Fitzgerald JP, Fedoruk KA, Jadin SM, Carvalho B and Halpern SH
Anaesthesia 2019. Early View (Online version of record before inclusion in an issue)
First Published 18 September 2019
Aim of Study
Compare methods of preventing hypotension in women having spinal anaesthesia for caesarean section.
Design and Location
Systematic review and network meta-analysis (worldwide).
Two reviewers independently searched MEDLINE, Embase, Web of Science, and the Cochrane Library. They also searched the bibliographies of relevant systematic reviews and clinical practice guidelines. Only randomised controlled trials were included, and the final list of eligible trials was determined by consensus, with a third adjudicator to resolve disagreements.
Rate of intra-operative hypotension, as defined by the individual study investigators.
Rates of nausea and vomiting, maternal tachycardia, maternal bradycardia, reactive hypertension, neonatal Apgar scores one and five minutes after delivery, and umbilical artery pH.
Random effects modelling to calculate odds ratio (95% CI) and standardised mean differences (95% CI).
The Tau² statistic was used to estimate heterogeneity between trials.
Inconsistency within the network was evaluated using the “sidesplit” function in Stata. Treatments were ranked using the surface under the cumulative ranking curve.
All vasopressors, except mephentermine, reduced the rate of intra-operative hypotension compared with control, whereas crystalloid before induction of anaesthesia did not. Vasopressors reduced the rate of intra-operative hypotension more than fluid infusion before or after induction of anaesthesia. There were no statistical differences in the rates of hypotension with phenylephrine, noradrenaline or metaraminol, but hypotension was more common with ephedrine.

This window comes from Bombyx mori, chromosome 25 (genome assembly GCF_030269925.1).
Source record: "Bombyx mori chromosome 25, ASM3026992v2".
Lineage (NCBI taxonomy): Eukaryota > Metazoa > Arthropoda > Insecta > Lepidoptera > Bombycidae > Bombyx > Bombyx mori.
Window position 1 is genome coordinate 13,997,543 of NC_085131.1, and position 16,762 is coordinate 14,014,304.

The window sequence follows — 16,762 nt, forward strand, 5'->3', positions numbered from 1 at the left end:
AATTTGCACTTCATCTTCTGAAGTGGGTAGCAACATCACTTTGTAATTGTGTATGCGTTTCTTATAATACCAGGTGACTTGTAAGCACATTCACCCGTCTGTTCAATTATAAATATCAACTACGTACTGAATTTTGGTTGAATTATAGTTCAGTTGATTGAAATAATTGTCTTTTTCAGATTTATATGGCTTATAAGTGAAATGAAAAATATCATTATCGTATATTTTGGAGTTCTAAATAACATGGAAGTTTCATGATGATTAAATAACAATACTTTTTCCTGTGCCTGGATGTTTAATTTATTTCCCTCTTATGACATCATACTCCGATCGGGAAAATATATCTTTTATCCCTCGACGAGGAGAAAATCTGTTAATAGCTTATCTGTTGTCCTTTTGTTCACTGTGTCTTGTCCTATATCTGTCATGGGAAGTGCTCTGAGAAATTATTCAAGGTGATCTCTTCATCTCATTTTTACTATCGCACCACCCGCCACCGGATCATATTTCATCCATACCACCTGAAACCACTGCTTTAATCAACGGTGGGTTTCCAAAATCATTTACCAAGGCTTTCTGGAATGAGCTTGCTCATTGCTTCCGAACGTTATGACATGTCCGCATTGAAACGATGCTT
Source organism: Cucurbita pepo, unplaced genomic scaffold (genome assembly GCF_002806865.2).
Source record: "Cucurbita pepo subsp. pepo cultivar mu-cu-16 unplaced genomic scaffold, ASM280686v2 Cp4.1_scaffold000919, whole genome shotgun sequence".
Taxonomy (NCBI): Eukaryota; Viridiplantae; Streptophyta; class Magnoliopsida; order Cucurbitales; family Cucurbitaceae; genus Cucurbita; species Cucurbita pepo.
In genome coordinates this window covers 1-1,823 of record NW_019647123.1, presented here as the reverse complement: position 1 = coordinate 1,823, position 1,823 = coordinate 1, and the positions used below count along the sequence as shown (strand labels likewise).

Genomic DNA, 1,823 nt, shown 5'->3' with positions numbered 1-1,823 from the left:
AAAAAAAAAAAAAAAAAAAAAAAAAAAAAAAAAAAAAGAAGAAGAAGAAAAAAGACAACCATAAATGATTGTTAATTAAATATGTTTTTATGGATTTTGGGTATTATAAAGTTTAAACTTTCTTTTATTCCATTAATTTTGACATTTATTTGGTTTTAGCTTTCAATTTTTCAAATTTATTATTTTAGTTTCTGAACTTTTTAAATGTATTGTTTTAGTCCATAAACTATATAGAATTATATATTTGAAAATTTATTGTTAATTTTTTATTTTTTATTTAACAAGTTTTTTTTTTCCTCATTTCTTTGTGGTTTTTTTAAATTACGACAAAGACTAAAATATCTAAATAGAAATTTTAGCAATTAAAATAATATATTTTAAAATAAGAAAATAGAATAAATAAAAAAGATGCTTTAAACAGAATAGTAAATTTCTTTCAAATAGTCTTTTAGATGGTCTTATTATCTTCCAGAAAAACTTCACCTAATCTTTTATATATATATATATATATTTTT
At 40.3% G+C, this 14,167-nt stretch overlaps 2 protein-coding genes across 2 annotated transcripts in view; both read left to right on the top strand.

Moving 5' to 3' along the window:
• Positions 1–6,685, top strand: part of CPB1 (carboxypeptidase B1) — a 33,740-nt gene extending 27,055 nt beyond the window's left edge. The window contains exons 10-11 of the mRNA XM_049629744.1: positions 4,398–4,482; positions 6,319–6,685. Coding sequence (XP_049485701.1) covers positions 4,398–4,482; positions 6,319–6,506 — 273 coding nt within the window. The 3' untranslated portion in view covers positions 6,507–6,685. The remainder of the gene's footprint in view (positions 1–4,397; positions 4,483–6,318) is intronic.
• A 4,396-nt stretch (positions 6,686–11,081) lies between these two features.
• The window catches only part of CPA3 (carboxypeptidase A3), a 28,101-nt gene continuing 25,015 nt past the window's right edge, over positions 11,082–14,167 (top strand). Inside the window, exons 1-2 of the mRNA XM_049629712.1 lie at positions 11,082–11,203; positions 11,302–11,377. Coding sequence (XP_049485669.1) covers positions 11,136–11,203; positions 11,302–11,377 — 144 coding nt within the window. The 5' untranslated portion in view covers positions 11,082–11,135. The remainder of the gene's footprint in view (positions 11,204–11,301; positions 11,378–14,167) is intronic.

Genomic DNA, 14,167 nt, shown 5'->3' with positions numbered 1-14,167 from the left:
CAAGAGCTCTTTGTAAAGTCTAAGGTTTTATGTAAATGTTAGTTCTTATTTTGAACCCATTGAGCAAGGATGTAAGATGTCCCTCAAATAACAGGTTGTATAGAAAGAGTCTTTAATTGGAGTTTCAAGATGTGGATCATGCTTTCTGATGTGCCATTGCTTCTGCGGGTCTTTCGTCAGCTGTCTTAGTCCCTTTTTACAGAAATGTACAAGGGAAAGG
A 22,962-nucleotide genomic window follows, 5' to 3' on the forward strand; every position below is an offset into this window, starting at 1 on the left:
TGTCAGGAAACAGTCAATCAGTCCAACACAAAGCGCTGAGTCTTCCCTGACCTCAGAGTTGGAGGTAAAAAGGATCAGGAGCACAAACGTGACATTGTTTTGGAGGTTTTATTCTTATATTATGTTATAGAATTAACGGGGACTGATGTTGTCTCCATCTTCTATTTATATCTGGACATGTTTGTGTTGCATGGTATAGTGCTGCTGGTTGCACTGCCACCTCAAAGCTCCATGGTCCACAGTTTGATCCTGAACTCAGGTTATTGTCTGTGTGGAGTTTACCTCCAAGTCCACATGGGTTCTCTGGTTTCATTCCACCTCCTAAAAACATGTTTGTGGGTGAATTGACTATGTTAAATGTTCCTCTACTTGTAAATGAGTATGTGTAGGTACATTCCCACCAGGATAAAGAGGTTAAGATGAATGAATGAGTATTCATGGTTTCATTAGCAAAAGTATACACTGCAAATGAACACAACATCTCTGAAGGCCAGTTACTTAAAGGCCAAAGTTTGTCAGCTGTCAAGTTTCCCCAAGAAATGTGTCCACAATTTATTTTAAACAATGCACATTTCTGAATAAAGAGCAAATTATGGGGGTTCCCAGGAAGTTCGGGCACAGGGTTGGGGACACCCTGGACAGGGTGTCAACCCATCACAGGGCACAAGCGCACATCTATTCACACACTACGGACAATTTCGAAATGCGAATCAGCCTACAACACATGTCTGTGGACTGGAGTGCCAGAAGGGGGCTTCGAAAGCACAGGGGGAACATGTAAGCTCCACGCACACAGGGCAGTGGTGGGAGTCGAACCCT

Results for preventing nausea and vomiting were similar to those for hypotension.
Reactive hypertension was reported least for mephentermine and most for metaraminol. There were no significant differences in rates of reactive hypertension between ephedrine, phenylephrine and noradrenaline.
The rate of bradycardia after phenylephrine was higher than after ephedrine, mephentermine, noradrenaline and fluid. The rates of tachycardia after fluid infusion before anaesthesia and after ephedrine were greater than after metaraminol and phenylephrine.
Low rates of abnormal neonatal Apgar scores one minute and five minutes after delivery
precluded ranking of interventions. Umbilical artery pH was significantly higher after vasopressors than after fluid infusion, except after ephedrine, following which umbilical artery pH was significantly lower than after mephentermine, phenylephrine, metaraminol or angiotensin 2.
Maternal hypotension and nausea/vomiting were less common after vasopressors than control, fluids, or leg compression. Vasopressors do have complications of reactive hypertension and maternal brady- and tachycardia. The findings were generally consistent with an international consensus statement which recommended alpha agonist drugs but cautioned bradycardia when using Phenylephrine.
Stated Limitations from the Study
- Limited to women with low risk of morbidity, and having elective caesarean section.
- Fluid infusion and leg compression could not be blinded studies.
- Inconsistencies for rates of nausea/vomiting and also for umbilical artery pH within network when comparing interventions.
- Protocol comparing vasopressors also included giving fluids.
- Small number of trials involving Mephentermine and Metaraminol.
- Equipotent doses of interventions were not assumed.
Discussion from Journal Club Meeting
- Most people use Phenylephrine infusions, some use Metaraminol boluses.
- Most experienced anaesthetists have used most interventions at some point in their career but now largely use that which is more prevalent within the department.
- Noradrenaline appears to have a favourable therapeutic and side effect profile but would require delivery in extremely diluted concentrations.
Summary by Dr B Goodman. Journal Club Meeting 03 October 2019.